Reform Alert - News from the Blues' Office of National Health Reform

Additional guidance provided on employers' requirements for shared responsibility fee, automatic enrollment and waiting periods

March 22, 2012

The Internal Revenue Service and the Department of Labor have issued additional guidance on three administrative requirements that employers will have to comply with under the Affordable Care Act. These requirements are designed to expand employees' access to employer sponsored health coverage beginning in 2014.

The guidance provides clarification on the employer shared responsibility fee, automatic enrollment and the 90-day limit on waiting period requirements.

Below are some common questions to help better understand this announcement:

Employer shared responsibility

What are the general requirements for employer shared responsibility?

As part of the employer mandate, any employer with 50 or more full-time equivalent employees will have to pay a fee to the Internal Revenue Service if any full-time employee receives a premium tax credit or cost-sharing reduction payment via an individual market Exchange.

A full-time employee can receive this premium tax credit or cost-sharing reduction payment if: 

  • the employer does not offer its full-time employees and their dependents the opportunity to enroll in coverage under an employer-sponsored health plan, or 
  • the employer offers the opportunity for full-time employees and their dependents to enroll in an eligible employer-sponsored health plan, but the plan is either unaffordable or does not provide the federally required minimum value of coverage. 

What does the additional guidance clarify about the employer shared responsibility requirement?

In calculating the affordability of an employer-sponsored health plan, the employee's wages reported on a W-2 tax form can be used to calculate this affordability.

The federal government also plans to propose regulations to clarify the employer shared responsibility fee and the definition of a full-time employee. For more details on the agency's intentions for proposed regulations, go to the Department of Labor's website or

Automatic enrollment

What are the general requirements of automatic enrollment?

Automatic enrollment requires certain employers to automatically enroll its new employees in one of its employer-sponsored health plans, and these employers should continue enrolling current employees. Employers' automatic enrollment processes should include providing their employees with adequate notice and opportunity to decide not to enroll in the designated health plan.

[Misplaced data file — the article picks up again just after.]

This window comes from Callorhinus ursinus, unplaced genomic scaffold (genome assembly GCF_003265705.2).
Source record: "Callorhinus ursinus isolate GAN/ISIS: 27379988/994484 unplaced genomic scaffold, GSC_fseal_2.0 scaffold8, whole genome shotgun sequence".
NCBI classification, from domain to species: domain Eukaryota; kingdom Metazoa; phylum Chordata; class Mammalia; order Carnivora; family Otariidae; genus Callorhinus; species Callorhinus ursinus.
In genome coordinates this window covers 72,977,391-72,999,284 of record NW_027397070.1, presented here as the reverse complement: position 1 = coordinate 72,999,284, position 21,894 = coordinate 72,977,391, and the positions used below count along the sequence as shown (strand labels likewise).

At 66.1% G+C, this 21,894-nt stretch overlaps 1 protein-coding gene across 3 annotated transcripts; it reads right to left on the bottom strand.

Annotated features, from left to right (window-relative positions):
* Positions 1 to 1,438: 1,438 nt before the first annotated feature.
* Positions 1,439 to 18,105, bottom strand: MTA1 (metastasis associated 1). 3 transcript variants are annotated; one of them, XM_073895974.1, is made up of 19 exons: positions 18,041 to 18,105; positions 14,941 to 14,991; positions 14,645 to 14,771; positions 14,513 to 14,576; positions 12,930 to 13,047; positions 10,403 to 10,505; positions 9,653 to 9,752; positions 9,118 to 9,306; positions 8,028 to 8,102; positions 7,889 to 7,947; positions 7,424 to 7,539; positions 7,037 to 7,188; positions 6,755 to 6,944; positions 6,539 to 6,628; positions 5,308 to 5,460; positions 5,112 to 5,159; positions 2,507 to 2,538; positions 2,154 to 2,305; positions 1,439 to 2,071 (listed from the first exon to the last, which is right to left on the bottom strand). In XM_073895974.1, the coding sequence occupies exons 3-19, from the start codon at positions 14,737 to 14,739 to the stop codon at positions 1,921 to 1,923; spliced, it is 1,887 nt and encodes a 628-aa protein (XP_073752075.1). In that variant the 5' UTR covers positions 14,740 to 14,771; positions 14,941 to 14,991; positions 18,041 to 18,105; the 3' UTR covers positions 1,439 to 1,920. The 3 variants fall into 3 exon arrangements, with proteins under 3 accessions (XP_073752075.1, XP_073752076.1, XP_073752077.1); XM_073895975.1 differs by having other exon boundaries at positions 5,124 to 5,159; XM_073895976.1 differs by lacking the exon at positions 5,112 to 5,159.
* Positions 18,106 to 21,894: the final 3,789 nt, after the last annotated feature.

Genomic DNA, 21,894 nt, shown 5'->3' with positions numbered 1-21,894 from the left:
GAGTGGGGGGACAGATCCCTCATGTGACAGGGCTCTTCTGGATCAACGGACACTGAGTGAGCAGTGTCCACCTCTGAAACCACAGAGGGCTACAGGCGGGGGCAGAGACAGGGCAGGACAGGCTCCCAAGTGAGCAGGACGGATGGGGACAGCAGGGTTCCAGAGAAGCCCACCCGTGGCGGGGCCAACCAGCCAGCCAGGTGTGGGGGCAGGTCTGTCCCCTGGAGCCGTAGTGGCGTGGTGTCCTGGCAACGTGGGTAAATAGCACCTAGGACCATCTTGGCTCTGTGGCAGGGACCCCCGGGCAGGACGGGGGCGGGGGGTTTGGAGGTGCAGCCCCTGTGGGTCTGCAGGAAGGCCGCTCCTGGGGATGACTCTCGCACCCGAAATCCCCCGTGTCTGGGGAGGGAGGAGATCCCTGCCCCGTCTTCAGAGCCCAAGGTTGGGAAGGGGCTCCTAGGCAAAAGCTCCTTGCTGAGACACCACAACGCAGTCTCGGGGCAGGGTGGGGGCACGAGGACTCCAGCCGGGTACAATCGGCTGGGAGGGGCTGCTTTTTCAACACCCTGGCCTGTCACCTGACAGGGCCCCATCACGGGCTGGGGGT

What size employer has to meet the requirements for automatic enrollment?

An employer with more than 200 full-time employees that also offers enrollment in one or more health benefits plans will have to meet the requirements for automatic enrollment.

What does the additional guidance clarify about the automatic enrollment requirement?

The Department of Labor has decided the regulations for automatic enrollment will not be ready by 2014, so there is no clear effective date at this time. Employers will not be expected to meet these requirements until regulations are provided. The effective date will be no earlier than 2015.

90-day limit on waiting periods

What are the general requirements for the 90-day limitation on waiting periods? 

For plan years beginning on or after Jan. 1, 2014, a group health plan or group health insurance issuer cannot apply any waiting period that exceeds 90 days for employees eligible to participate in the group health plan.

What does the additional guidance clarify about the 90-day limitation on waiting periods for group health plans?

The restriction on waiting periods does not imply that employers have to offer coverage to all types of employees. Please note the following examples: 

  • Employers will still be allowed to offer coverage to full-time employees but not to part-time employees. If an employee went from part-time to full-time, the 90-day period would begin when the employee becomes eligible for coverage. 
  • For example, a part-time employee hired on Jan. 1, may be determined to be ineligible for coverage. Once that employee transitioned to full-time beginning March 1, the waiting period for this newly hired full-time employee's benefits cannot exceed the date of June 1 (90 days after being newly hired). 

Where can I get more information on employer shared responsibility, automatic enrollment, and the 90-day limitation on waiting periods?

Additional information is available on the Department of Labor's website or

The information on this website is based on BCBSM's review of the national health care reform legislation and is not intended to impart legal advice. Interpretations of the reform legislation vary, and efforts will be made to present and update accurate information. This overview is intended as an educational tool only and does not replace a more rigorous review of the law's applicability to individual circumstances and attendant legal counsel and should not be relied upon as legal or compliance advice. Analysis is ongoing and additional guidance is also anticipated from the Department of Health and Human Services. Additionally, some reform regulations may differ for particular members enrolled in certain programs such as the Federal Employee Program, and those members are encouraged to consult with their benefit administrators for specific details.